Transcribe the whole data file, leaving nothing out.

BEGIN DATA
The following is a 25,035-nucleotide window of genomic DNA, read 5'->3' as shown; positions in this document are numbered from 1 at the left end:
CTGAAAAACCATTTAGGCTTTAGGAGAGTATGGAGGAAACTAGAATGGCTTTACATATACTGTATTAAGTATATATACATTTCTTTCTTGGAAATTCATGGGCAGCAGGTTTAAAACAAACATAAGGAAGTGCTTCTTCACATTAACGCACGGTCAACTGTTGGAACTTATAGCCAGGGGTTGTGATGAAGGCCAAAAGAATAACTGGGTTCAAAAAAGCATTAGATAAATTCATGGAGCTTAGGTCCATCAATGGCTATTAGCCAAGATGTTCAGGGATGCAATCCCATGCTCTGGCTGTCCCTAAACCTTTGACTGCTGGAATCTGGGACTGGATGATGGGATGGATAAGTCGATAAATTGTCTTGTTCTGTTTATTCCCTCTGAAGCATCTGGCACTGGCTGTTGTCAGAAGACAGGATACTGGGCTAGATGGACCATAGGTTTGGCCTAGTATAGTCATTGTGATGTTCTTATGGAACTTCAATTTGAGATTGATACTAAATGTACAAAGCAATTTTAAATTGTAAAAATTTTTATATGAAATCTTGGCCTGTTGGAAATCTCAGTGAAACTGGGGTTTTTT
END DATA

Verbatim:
The following is a 25,035-nucleotide window of genomic DNA, read 5'->3' as shown; positions in this document are numbered from 1 at the left end:
CTGAAAAACCATTTAGGCTTTAGGAGAGTATGGAGGAAACTAGAATGGCTTTACATATACTGTATTAAGTATATATACATTTCTTTCTTGGAAATTCATGGGCAGCAGGTTTAAAACAAACATAAGGAAGTGCTTCTTCACATTAACGCACGGTCAACTGTTGGAACTTATAGCCAGGGGTTGTGATGAAGGCCAAAAGAATAACTGGGTTCAAAAAAGCATTAGATAAATTCATGGAGCTTAGGTCCATCAATGGCTATTAGCCAAGATGTTCAGGGATGCAATCCCATGCTCTGGCTGTCCCTAAACCTTTGACTGCTGGAATCTGGGACTGGATGATGGGATGGATAAGTCGATAAATTGTCTTGTTCTGTTTATTCCCTCTGAAGCATCTGGCACTGGCTGTTGTCAGAAGACAGGATACTGGGCTAGATGGACCATAGGTTTGGCCTAGTATAGTCATTGTGATGTTCTTATGGAACTTCAATTTGAGATTGATACTAAATGTACAAAGCAATTTTAAATTGTAAAAATTTTTATATGAAATCTTGGCCTGTTGGAAATCTCAGTGAAACTGGGGTTTTTT